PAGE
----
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Kingussie has the perfect holiday town atmosphere - relaxed, laid-back and friendly.Visitors spend their time wandering around the shops. There are a fair share of galleries and craft shops with scenes of mountains, lochs and crofts all captured on canvas by talented local artists.Stone pottery mugs, vases and bowls that you can’t resist cradling and turning in your hands are decorated in the muted colours of the landscape. And you’ll find fine furniture which is perfect for furnishing your own little castle.Unwind in the cosy cafés which are full of character and quirky style.

Home-made soup and tempting home-baking are always on the menu, while the restaurants in town offer the best of Highland produce with fresh fish and game a speciality.Working up an appetite is easy. A round of golf, a spot of fly-fishing, climbing, mountain biking, bowls on the green with the locals, tennis, canoeing - sport comes easy with all this fresh air and the wonderful facilities.On most weekends, you’ll hear the roars from the nearby shinty pitch, as Kingussie, regular Scottish Shinty champions, take on their latest challenger.

In autumn, it’s the roar of the stags from the nearby hills.
You can’t escape the scenery here. When the sun is shining, seek perfect peace out on those hills. Follow the Allt Mor from its source, as it courses down the mountain sides and flows into the River Spey.Snatches of old Scottish ballads come to mind as you tramp over the wild mountain thyme and purple heather.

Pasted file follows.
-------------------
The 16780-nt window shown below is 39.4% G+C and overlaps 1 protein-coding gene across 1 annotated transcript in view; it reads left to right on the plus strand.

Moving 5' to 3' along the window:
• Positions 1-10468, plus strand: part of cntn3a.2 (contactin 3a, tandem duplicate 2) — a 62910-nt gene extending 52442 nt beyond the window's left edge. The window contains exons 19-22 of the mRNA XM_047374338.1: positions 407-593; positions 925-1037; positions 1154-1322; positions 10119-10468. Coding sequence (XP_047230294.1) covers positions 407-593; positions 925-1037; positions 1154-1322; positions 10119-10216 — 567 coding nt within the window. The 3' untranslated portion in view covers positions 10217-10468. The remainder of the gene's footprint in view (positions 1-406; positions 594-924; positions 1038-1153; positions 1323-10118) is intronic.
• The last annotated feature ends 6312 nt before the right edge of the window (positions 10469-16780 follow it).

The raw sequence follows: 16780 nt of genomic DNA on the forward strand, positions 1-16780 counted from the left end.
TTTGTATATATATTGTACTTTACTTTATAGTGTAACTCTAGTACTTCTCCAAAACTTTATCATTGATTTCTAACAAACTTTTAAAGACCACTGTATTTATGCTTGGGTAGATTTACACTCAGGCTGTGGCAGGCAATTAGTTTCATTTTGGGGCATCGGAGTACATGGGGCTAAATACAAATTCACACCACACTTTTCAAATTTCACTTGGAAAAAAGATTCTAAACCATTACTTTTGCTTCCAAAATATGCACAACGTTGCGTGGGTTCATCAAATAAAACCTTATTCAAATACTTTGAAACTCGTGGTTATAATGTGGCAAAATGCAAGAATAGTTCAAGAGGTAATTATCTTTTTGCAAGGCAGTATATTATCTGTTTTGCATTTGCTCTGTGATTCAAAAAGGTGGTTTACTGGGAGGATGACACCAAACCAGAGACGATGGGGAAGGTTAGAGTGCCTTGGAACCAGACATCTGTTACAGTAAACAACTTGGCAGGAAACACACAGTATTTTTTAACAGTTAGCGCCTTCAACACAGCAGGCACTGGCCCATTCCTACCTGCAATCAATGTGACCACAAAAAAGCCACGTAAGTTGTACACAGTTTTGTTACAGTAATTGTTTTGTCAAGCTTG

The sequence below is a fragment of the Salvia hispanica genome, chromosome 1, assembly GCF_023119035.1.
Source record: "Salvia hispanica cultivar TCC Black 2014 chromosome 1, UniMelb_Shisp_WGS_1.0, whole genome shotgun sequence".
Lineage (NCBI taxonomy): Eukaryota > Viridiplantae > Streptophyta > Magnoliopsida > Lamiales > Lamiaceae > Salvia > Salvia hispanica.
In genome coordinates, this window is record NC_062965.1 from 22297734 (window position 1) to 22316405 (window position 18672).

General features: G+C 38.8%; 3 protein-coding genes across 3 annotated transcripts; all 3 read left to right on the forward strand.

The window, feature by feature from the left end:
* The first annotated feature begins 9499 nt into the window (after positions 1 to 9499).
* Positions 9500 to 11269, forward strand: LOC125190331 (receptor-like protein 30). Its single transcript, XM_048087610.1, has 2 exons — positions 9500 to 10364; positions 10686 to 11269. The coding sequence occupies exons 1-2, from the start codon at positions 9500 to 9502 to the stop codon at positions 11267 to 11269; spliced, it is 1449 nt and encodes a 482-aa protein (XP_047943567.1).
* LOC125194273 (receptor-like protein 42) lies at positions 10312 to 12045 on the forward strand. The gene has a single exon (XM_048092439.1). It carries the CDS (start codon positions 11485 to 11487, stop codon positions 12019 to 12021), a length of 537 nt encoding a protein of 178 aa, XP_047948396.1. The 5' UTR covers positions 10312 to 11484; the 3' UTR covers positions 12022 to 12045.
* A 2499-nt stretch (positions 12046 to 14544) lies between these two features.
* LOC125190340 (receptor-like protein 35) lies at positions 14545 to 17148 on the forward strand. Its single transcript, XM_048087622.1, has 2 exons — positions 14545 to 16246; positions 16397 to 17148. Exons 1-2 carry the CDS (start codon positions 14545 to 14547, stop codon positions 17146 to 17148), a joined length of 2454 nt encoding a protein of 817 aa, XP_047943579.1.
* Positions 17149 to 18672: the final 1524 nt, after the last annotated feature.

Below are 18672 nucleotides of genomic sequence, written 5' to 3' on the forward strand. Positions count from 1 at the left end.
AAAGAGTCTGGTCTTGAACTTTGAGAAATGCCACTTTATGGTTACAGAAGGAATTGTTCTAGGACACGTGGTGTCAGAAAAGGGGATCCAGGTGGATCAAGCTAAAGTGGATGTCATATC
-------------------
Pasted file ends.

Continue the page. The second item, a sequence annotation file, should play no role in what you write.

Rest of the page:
About five minutes south of Kingussie, just across the River Spey, stand the gaunt ruins of Ruthven Barracks (pictured above). Built in 1719 by the government to house infantry to police the area, the barracks were placed under siege by Jacobite clansmen for some weeks in 1745 before being reduced to rubble in March 1746 by the cannons of the Jacobite army on their way to Culloden. It was also the rendezvous for the defeated lairds and clansmen following the slaughter at the battle and the sad setting for the order by Bonnie Prince Charlie to disperse, all hopes of taking the crown lying in ruins there also. You can walk around the walls and catch glimpses of the ghosts from the past. The barracks stand on the site of old Ruthven Castle which features prominently in the most turbulent times of Scottish history.

The Lords of Badenoch ruled here from the 14th century until the castle was demolished in 1689. The Wolf of Badenoch was one of the most infamous and feared men of his time - a monster among men. He thought nothing of setting Forres and Elgin ablaze when he was excommunicated by the Bishop of Moray. The Wolf mysteriously met his end in 1394 in Ruthven Castle. Legend has it that his soul was carried away after losing a game of chess to Auld Nick. Just one of the many stories and legends woven into the landscape of the area.


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